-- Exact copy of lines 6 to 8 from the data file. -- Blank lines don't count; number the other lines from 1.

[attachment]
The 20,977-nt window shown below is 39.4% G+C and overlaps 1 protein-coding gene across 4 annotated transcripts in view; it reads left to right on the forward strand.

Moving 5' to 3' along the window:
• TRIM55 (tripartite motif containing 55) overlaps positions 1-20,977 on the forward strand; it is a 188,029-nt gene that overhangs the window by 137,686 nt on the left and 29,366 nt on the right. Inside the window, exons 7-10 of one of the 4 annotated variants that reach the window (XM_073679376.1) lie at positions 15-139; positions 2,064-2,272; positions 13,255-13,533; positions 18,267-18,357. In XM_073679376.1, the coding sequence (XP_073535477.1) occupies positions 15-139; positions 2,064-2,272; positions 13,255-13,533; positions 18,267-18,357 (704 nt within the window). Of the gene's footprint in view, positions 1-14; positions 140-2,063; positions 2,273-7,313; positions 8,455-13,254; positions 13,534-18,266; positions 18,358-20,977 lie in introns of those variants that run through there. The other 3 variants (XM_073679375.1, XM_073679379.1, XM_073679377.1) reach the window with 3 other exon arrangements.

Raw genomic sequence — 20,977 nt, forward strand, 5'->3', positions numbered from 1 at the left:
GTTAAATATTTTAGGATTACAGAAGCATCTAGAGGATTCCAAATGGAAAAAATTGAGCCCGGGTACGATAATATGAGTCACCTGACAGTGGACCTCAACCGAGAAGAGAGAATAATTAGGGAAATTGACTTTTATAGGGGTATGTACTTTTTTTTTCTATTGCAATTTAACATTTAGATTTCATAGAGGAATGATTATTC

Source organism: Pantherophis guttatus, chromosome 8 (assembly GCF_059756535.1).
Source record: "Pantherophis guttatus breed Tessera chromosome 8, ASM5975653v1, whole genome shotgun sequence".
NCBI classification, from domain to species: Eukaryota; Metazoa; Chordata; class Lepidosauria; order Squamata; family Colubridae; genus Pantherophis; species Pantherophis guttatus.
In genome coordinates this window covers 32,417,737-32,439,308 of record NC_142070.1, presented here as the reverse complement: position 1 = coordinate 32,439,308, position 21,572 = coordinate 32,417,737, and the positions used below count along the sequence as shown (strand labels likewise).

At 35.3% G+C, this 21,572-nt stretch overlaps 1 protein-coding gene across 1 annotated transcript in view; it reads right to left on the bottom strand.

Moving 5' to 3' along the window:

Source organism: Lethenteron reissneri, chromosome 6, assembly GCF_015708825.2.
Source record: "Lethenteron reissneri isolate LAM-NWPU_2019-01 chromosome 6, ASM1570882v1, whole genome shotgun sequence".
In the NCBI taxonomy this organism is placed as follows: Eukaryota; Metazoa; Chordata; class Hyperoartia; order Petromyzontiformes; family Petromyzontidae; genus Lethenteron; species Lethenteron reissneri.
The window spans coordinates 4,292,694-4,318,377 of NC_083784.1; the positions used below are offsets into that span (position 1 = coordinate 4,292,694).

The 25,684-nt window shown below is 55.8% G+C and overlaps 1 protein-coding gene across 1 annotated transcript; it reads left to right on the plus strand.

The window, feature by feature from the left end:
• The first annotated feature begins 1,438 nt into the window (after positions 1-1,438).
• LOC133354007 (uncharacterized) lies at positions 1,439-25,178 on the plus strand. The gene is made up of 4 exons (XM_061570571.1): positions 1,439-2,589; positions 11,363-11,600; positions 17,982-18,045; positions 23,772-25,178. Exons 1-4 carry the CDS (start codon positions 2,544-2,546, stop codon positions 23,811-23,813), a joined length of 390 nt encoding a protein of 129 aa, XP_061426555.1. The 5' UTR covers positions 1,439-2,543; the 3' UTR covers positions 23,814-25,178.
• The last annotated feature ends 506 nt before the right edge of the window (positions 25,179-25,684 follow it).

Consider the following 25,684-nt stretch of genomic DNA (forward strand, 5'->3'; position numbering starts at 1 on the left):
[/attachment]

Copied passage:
Source organism: Pantherophis guttatus, chromosome 8 (assembly GCF_059756535.1).
Source record: "Pantherophis guttatus breed Tessera chromosome 8, ASM5975653v1, whole genome shotgun sequence".
NCBI classification, from domain to species: Eukaryota; Metazoa; Chordata; class Lepidosauria; order Squamata; family Colubridae; genus Pantherophis; species Pantherophis guttatus.